All There is To Know About Squalane & Squalene

Squalane For Skin

Even though several things can damage our skin, we are surrounded by an abundance of topical ingredients to undo the damage. Plus, more and more of these new skincare ingredients seem to mimic our skin’s components. Fatty acids, ceramides, hyaluronic acid, and now, we have squalane.

Apparently, we have this in common with sharks! Confused? No worries. Here’s everything you need to know about squalane, its benefits for your skin, and the best way to use it. But first things first. You can’t talk about squalane without talking about squalene, with an “e”!

What Is Squalene?

Squalene is an oil naturally found in your skin’s sebum, which also includes triglycerides, fatty acids, and ceramides. Together, these oils keep your skin barrier intact and your skin moisturized and soft.

Besides your skin, squalene is found in large amounts in shark liver oil. When the word got out, it worried a lot of people as sharks should not be the main source of skincare products.

But luckily, squalene is also commonly found in olive oil, wheat-germ oil, palm oil, amaranth oil, and rice bran oil (1). So not all squalene products are derived from shark liver.

What Is Squalane?

Squalane is the modified and more stable version of squalene and is commonly used in skincare as a moisturizing ingredient. So unlike popular opinion, the main difference between squalane and squalene is not that one is derived from sharks and the other one is cruelty-free. Both squalane and squalene can be derived from plant and animal sources.

Why Would Squalane Be Derived From Shark Liver?

You’d think that a shark-based moisturizer would be much more expensive than a plant-based one, right? Not really! Plant-derived squalane is more expensive. According to Dr. Ebru Karpuzoglu MSc., PhD., founder of the clean beauty brand AveSeena, there’s a simple explanation.

“It takes around 70 hours of processing time to obtain olive oil squalane with purity more than 92%. However, only 10 hours is needed to obtain shark squalane with 98% purity. Furthermore, 50 kg of olive oil squalane can be produced from 2.5 acres of land, which needs much more manpower and time. This can explain why plant-derived squalane has been more expensive than the shark squalane” (2).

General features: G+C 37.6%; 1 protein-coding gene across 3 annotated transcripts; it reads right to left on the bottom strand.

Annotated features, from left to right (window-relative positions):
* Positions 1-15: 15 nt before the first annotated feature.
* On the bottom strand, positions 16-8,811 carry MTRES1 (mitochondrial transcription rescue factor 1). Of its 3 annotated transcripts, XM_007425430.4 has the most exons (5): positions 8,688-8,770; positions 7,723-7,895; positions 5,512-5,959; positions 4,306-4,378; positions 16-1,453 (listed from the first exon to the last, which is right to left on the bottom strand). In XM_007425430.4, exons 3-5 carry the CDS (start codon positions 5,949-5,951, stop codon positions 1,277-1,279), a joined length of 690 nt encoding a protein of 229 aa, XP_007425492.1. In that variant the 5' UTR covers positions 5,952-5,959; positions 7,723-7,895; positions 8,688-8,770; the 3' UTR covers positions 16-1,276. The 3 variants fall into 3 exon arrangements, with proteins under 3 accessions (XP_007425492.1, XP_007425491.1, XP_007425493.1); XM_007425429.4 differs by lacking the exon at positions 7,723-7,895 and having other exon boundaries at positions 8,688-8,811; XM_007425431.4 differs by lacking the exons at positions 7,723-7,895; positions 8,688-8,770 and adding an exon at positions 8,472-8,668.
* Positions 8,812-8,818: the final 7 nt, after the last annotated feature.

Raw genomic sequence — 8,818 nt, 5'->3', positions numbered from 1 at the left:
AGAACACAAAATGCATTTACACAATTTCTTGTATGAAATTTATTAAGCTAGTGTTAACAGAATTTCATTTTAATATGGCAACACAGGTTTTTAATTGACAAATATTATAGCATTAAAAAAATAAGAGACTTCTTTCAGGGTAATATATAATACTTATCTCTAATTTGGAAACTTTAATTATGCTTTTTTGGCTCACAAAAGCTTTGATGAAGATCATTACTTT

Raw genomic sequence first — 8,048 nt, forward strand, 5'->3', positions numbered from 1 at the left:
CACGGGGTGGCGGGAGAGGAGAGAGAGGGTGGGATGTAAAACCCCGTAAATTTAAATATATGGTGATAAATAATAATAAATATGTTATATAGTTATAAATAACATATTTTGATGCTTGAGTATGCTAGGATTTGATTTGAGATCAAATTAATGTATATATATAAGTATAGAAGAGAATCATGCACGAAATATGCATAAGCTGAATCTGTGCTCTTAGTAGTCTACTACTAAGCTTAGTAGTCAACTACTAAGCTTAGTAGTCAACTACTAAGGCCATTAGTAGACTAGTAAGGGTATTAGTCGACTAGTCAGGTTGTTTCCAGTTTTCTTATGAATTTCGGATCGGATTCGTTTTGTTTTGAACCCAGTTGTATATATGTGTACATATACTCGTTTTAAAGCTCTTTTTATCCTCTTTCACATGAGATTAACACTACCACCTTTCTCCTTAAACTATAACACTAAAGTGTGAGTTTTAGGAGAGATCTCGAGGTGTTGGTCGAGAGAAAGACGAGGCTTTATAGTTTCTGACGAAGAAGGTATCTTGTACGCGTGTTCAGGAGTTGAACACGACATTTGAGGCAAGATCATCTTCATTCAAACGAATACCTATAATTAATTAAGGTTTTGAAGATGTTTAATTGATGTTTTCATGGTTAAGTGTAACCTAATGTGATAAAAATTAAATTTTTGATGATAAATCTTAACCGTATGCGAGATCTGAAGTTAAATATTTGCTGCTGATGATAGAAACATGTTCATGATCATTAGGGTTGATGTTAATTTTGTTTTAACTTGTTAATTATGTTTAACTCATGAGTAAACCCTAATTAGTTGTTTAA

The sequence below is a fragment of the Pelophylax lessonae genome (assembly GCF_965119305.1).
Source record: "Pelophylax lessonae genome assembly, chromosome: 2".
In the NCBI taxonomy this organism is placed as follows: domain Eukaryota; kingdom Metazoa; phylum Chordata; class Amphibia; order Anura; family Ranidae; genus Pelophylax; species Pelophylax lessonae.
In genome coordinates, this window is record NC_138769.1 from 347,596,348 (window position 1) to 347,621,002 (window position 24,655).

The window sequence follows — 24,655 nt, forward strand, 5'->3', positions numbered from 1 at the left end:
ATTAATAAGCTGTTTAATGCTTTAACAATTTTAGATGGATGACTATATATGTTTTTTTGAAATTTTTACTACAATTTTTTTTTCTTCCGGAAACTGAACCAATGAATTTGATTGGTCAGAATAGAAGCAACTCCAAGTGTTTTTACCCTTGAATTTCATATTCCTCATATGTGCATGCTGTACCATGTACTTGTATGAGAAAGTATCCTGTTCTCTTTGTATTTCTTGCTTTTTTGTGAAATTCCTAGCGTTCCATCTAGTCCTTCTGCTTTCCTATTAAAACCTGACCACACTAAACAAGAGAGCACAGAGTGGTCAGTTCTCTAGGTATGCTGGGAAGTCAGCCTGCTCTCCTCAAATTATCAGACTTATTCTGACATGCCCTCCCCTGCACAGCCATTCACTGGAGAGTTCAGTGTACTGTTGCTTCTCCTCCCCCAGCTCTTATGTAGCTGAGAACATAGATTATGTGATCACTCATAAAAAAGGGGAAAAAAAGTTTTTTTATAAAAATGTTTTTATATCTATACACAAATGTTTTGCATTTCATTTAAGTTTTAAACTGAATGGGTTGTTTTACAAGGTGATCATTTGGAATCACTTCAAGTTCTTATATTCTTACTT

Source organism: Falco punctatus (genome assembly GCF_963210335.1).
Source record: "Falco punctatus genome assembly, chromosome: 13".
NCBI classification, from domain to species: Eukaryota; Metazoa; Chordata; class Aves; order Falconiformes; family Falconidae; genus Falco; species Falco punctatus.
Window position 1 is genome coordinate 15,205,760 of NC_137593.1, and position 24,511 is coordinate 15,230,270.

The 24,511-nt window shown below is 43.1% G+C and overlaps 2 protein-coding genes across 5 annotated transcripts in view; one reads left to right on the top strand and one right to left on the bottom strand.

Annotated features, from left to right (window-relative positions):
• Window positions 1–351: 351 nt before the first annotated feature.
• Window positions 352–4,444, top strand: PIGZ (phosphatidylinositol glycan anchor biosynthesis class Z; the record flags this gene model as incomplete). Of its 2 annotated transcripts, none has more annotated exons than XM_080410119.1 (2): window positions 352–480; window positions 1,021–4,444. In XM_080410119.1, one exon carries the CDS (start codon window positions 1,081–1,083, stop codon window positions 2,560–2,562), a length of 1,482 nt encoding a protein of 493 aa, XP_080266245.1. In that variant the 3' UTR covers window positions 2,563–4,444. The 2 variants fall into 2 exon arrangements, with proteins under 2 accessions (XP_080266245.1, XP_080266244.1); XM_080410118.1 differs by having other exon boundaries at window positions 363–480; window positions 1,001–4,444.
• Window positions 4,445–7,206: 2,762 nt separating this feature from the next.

As we’ve established, there are great plant sources for squalane. And as long as you pay attention to your products and question the origin of the ingredients, you’re good.

Benefits of Squalane for Skin

Better Moisture

The most important benefit of squalane used in skincare products is its emollience. This makes it a great moisturizer for all skin types. Better moisture equals softer and smoother skin with less visible wrinkles and fine lines.


It can be difficult to hydrate oily skin as certain moisturizers can cause blackheads and acne. But squalane is non-comedogenic, meaning that you can use it even if you have acne-prone skin.


We all love face oils, especially during colder months. But certain oils can feel heavy, and clog pores, making it difficult to enjoy one when your skin is parched. Squalane is light and doesn’t feel heavy on the skin. That’s why it’s commonly formulated alone in face oils.

How To Use Squalane in Skincare

If you have dry skin, you’ll benefit from squalane the most if you use products that also contain similar ingredients. Moisturizers that combine squalane with ceramides and fatty acids will be more helpful in getting rid of dryness, and irritation caused by dryness. You can also try squalane cleansers to avoid drying your skin post-cleanse.

If you have oily and acne-prone skin, make sure your squalane moisturizer doesn’t contain comedogenic ingredients. Use oil-free squalane moisturizers to hydrate without clogging your pores.

If you’re using anti-aging products that contain active ingredients like retinol, you might be experiencing sensitivity or irritation. Using squalane oil or a moisturizer made with squalane before applying your retinol cream will reduce irritation. That way, you prevent the active ingredients from disrupting your skin barrier.

So this is how squalane works, its benefits, how to use it, and the difference between squalane and squalene. If you’re ready to give it a try and see some squalane oils or creams, here are the best squalane skincare products to get started.


  1. Huang, Z. R., Lin, Y. K., & Fang, J. Y. (2009). Biological and pharmacological activities of squalene and related compounds: potential uses in cosmetic dermatology. Molecules (Basel, Switzerland)14(1), 540–554.
  2. Karpuzoglu, E. (2018, March 24). What is Squalane in skincare? Why should you care? AveSeena.

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